In contrast, the D.C. Circuit found that Egan did not apply because “Rattigan’s claim implicates neither the denial nor revocation of his security clearance nor the loss of employment resulting from such action.” The court further held “that Egan shields from review only those security decisions made by the FBI’s Security Division, not the actions of thousands of other FBI employees who, like Rattigan’s . . . supervisors, may from time to time refer matters to the Division.” The court explained, “decisions about whether to grant or deny security clearance require ‘[p]redictive judgment . . . by those with the necessary expertise in protecting classified information.’” The court observed that “such expert predictive judgments are made by ‘appropriately trained adjudicative personnel.’” Since Rattigan did not challenge the decision of those trained personnel, Egan did not apply.
Significant to the differing opinions is the Fourth Circuit’s focus on the extent to which the agency’s decision-making implicates a constitutionally delegated authority to the agency as a whole. By contrast, the D.C. Circuit limits protection from judicial scrutiny to the actions of trained security experts who protect the same type of sensitive information.
These divergent applications of Egan have significant implications for Federal court litigators, depending on the jurisdiction in which they practice. Rattigan subjects the security referral decisions by non-experts to court review; it also creates questions about whether an employee involved in the security clearance process may be subjected to a claim in court in other situations. For example, if the BGAD commander had decided to suspend the security clearances of the electronics mechanics pending a final determination, would he be considered sufficiently expert in the exercise of the “predictive judgment” such that his decision would be insulated from judicial review? This is an open question, which, at least in the D.C. Circuit, necessitates litigation on a case-by-case basis to determine the level of expertise of all personnel involved in the security clearance process.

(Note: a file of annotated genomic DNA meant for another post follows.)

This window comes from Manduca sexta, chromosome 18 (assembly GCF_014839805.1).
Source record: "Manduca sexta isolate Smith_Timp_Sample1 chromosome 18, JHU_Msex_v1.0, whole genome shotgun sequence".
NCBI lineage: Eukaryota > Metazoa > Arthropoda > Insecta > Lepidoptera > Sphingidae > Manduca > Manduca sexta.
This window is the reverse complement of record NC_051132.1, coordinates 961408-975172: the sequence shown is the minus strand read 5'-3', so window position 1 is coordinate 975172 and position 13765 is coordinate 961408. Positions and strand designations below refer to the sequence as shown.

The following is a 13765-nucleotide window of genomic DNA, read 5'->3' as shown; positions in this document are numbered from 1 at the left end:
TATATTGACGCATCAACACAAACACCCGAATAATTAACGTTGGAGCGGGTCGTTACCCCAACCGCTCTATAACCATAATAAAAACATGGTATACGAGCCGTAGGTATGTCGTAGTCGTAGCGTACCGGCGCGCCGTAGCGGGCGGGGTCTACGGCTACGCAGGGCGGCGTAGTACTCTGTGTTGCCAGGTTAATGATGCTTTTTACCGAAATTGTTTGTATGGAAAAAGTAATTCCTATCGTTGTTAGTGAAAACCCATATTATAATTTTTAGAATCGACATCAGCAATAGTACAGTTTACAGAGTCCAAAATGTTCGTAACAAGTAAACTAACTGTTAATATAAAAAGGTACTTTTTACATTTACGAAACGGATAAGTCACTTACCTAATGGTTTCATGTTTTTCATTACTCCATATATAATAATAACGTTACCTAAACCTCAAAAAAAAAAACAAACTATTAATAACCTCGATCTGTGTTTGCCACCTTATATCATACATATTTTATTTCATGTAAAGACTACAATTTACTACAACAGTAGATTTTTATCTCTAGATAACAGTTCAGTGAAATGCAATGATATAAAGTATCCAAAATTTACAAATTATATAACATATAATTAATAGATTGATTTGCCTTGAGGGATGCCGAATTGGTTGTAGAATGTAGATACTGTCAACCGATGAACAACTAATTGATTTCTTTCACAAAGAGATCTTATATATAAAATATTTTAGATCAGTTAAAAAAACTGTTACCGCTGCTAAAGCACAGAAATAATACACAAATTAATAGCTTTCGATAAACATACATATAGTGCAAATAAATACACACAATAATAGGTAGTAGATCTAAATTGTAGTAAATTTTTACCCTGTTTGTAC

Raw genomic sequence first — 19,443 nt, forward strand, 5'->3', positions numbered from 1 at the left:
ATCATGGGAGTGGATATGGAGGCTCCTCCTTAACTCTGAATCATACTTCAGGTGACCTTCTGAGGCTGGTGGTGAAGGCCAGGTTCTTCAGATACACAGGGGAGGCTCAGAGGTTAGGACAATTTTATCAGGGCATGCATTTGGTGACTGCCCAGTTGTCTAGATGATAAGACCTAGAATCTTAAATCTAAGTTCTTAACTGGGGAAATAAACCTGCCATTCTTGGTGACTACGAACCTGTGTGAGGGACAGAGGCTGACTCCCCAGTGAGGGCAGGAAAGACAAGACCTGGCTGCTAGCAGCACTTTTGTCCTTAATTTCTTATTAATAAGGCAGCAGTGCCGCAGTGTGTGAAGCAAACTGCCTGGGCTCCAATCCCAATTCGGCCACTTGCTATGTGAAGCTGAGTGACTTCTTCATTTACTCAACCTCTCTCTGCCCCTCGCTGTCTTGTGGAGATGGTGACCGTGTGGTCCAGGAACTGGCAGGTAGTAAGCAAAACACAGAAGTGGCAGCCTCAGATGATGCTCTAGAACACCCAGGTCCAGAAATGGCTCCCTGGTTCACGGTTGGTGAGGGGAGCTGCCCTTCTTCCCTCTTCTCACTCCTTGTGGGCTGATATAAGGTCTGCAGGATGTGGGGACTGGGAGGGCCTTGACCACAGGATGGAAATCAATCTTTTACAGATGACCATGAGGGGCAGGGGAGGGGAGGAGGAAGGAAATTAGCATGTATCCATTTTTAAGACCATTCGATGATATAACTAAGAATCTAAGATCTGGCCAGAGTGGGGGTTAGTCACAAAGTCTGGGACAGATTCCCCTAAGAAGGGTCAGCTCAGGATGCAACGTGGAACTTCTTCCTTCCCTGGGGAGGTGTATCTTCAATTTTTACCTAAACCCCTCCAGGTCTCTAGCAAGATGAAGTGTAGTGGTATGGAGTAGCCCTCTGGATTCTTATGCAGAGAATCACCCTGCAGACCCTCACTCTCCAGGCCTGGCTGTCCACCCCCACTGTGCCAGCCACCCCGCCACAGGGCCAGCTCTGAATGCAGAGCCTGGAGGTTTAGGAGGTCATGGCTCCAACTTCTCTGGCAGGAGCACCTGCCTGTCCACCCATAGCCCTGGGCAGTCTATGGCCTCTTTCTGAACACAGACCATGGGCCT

B. Does Egan Apply to Security-Related Decisions Other than Security Clearances?
Whether and to what extent Egan applies to decisions other than security clearances is a question of significant debate. In Foote v. Moniz, the D.C. Circuit extended the application of Egan to a reliability program similar to the AA&E program at BGAD. Employing a different analysis, the Sixth Circuit declined to apply Egan outside of the security clearance context in Hale v. Johnson.
Both Foote and Hale considered an agency’s removal decisions after an employee lost security-related certifications that were a condition of employment at a nuclear facility. In Foote, the D.C. Circuit considered the reviewability of the Department of Energy’s refusal to certify the plaintiff under its Human Reliability Program, which is used to “carefully evaluate employment applicants for certain positions, such as those where the employees would have access to nuclear devices, materials, or facilities.” The court’s analysis closely followed the analysis in Egan, recognizing that the program was established pursuant to an Executive Order to protect a “substantial national security interest in denying unreliable or unstable individuals access to nuclear . . . facilities.” The court concluded that the certification decision was insulated from review because, “like the decision whether to grant a regular security clearance, [it was] ‘an attempt to predict’ an applicant’s ‘future behavior and to assess whether . . . he might compromise sensitive information.’”